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How to read RBI’s monthly bulletin
As in any country, the banking sector is the back-bone of the economy. The Reserve Bank of India monitors the sector and determines lending and borrowing rates that influence financial markets. It holds the key to sustained growth of the economy. The impact of its policies reverberates across sectors – banking and otherwise.
These policies are based on its regular review of the economy. RBI regularly puts out publications and reports. These are rich in data and give in-depth information about the Indian economy and its industries. They impact stock markets. One such report is the ‘Monthly Bulletin’. Although the content in the bulletin is for the month gone by, it is a good read to understand factors influencing its policies.
As an investor, here are things to read in the bulletin:
Monetary policy commentary:
One of the key responsibilities of the RBI is to decide the monetary policy. This includes fixing key interest rates, stabilizing the rupee, and sale or purchase of Government bonds. This is very important, as it affects the entire economy, its growth, inflation, the exchange rate, corporate profitability, stock markets as well as individuals. The first portion of the bulletin is a detailed report about the changes in the policy and reasons for the same.
The bulletin regularly contains commentary from RBI’s public statements on inflation. The credit policy statement, if announced in the month gone by, explains factors that could influence inflation in the future. A key aim of the RBI’s monetary policy is to curb inflation.
This quarterly survey is published ahead of the credit policy and included in the subsequent monthly bulletin too. It looks at the overall performance of the economy. It states the key risks that hamper growth, the positive factors that will improve economic conditions, and so on. The report also gives the RBI’s estimates of economic growth for the fiscal year. Since companies are directly affected by overall economic conditions, the review helps understand how companies are likely to perform in the near future. This in turn will affect the markets.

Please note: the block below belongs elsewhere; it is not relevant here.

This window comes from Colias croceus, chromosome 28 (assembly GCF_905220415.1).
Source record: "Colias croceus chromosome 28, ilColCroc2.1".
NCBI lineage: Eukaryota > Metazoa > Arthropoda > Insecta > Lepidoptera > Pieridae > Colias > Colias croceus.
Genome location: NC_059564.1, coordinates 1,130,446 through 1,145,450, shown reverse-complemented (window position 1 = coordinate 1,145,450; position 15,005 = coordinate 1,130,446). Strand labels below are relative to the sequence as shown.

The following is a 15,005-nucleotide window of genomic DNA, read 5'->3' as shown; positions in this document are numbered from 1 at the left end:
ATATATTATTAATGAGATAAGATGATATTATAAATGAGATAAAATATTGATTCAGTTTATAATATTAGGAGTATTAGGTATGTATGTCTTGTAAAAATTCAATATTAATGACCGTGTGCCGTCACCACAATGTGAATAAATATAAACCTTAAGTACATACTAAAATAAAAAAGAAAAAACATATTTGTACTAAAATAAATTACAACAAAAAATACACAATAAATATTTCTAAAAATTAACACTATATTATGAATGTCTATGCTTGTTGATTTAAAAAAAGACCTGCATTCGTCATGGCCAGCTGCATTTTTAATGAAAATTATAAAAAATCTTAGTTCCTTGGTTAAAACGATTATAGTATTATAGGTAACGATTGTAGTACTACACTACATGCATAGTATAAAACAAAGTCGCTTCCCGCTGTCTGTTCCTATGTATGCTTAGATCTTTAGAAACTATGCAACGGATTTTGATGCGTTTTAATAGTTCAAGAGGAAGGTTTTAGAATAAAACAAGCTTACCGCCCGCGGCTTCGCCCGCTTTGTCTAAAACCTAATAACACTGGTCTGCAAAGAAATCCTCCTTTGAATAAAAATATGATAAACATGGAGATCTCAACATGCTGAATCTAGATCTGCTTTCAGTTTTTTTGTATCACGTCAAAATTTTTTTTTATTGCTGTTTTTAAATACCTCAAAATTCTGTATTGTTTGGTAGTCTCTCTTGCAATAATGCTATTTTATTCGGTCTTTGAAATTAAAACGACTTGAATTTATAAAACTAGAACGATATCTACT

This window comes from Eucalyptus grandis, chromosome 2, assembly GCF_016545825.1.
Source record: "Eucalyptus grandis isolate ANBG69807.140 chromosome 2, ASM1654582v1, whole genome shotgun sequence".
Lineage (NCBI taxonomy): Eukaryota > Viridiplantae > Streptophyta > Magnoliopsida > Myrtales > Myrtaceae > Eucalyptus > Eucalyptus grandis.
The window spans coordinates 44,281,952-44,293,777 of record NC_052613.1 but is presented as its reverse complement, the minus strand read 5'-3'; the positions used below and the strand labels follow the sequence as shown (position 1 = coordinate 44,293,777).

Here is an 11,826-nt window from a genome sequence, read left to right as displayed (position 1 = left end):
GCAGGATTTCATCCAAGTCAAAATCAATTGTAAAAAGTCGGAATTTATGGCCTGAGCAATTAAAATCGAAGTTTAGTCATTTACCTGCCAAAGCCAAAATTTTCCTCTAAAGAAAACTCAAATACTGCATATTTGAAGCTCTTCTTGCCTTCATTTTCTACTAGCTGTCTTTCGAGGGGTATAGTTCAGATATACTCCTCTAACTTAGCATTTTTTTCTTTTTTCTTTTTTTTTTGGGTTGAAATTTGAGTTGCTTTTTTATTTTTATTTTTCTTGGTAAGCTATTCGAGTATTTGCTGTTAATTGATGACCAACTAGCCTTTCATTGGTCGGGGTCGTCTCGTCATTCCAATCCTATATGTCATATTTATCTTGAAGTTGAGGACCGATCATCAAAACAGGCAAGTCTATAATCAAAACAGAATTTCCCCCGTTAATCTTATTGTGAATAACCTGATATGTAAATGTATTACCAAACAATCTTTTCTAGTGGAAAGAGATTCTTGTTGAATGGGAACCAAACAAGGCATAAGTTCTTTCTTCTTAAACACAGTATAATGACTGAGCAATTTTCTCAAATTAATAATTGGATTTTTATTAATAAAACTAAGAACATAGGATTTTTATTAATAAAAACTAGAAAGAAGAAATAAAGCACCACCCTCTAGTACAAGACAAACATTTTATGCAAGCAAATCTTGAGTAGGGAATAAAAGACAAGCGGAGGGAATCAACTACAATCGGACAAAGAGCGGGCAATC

In a globalised world, every country trades with another. Even companies borrow money or lend directly in international markets. All this forms the external sector. The higher the debt in a country’s external sector, the greater are its risks. India’s current account deficit – the amount it owes to the world – rose nearly 10-fold in the past five years. This is one of the key reasons for the rupee’s fall. An entire section in the bulletin is usually devoted to this aspect.
Every now and then, the RBI researches on very specific subjects like housing prices, impact of high interest rates on companies, use of electronic payment systems, etc. The resulting reports are a wealth of information, and come very handy in understanding how the economy functions. These are either special articles or speeches by the RBI governor or deputy governors. They reflect the RBI’s assessment of the economy.
As a regulator of the banking sector, the RBI closely monitors the strengths and risks of the industry. This includes banks, non-banking finance companies (NBFCs), currency circulation, money supply, and so on. The monthly bulletin publishes reports on asset quality, growth in loan growth, growth in deposits among other things. These help identify growth areas, stress factors, and so on.
The RBI is also the central government’s banker. It thus regularly publishes data about the state of the government’s finances – its borrowings, expenses and so on. This helps estimate if the government is going to spend more than it earns.
Rs 61,804 crore
Just like any other organisation, the RBI too reports its financial performance. For the accounting year 2012-13, the RBI announced a surplus of Rs 61,804 crore, up 43.6% from the previous year. This means its total assets exceed its liabilities.